Jesus called them together and said, “You know that those who are regarded as rulers of the Gentiles lord it over them, and their high officials exercise authority over them. Not so with you. Instead, whoever wants to become great among you must be your servant, and whoever wants to be first must be slave of all. For even the Son of Man did not come to be served, but to serve, and to give his life as a ransom for many.” Mark 10: 42-45

Rather shocking words, when you think of it. A slave to all. I read recently that when the Bible was first translated into English, they substituted the word “servant” for every instance of “slave” (Greek doulos), because at the time England was going through the process of outlawing slavery. But the meaning is slave. We were purchased out of sin by Christ’s blood, and are now owned by him, he is our Master and we serve him, and are to serve each other in Christ. Today’s Gospel reading is one of my favorites, and illustrates this.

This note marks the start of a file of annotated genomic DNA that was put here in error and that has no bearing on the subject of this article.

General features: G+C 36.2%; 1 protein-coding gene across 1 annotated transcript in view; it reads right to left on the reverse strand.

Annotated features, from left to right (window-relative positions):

Come, you who are blessed by my Father. Inherit the kingdom prepared for you from the foundation of the world. For I was hungry and you gave me food, I was thirsty and you gave me drink, a stranger and you welcomed me, naked and you clothed me, ill and you cared for me, in prison and you visited me. …Whatever you did for one of the least brothers of mine, you did for me. Matthew 25: 34-36, 40

Christ the King Christ the King! It is good to be reminded of his Kingship, as it can be discouraging to look at the evil of this world, the horrible things people do to each other and to this good Earth that God has given us. And then it is easy to forget that Christ is already Victor, already King, the victory over sin and evil and death has already been won! The only thing left to do is to acknowledge his Kingship and give up one’s own will to his rule. As Pope Pius XI said in the encyclical Quas Primas, establishing the Feast Day of Christ the King: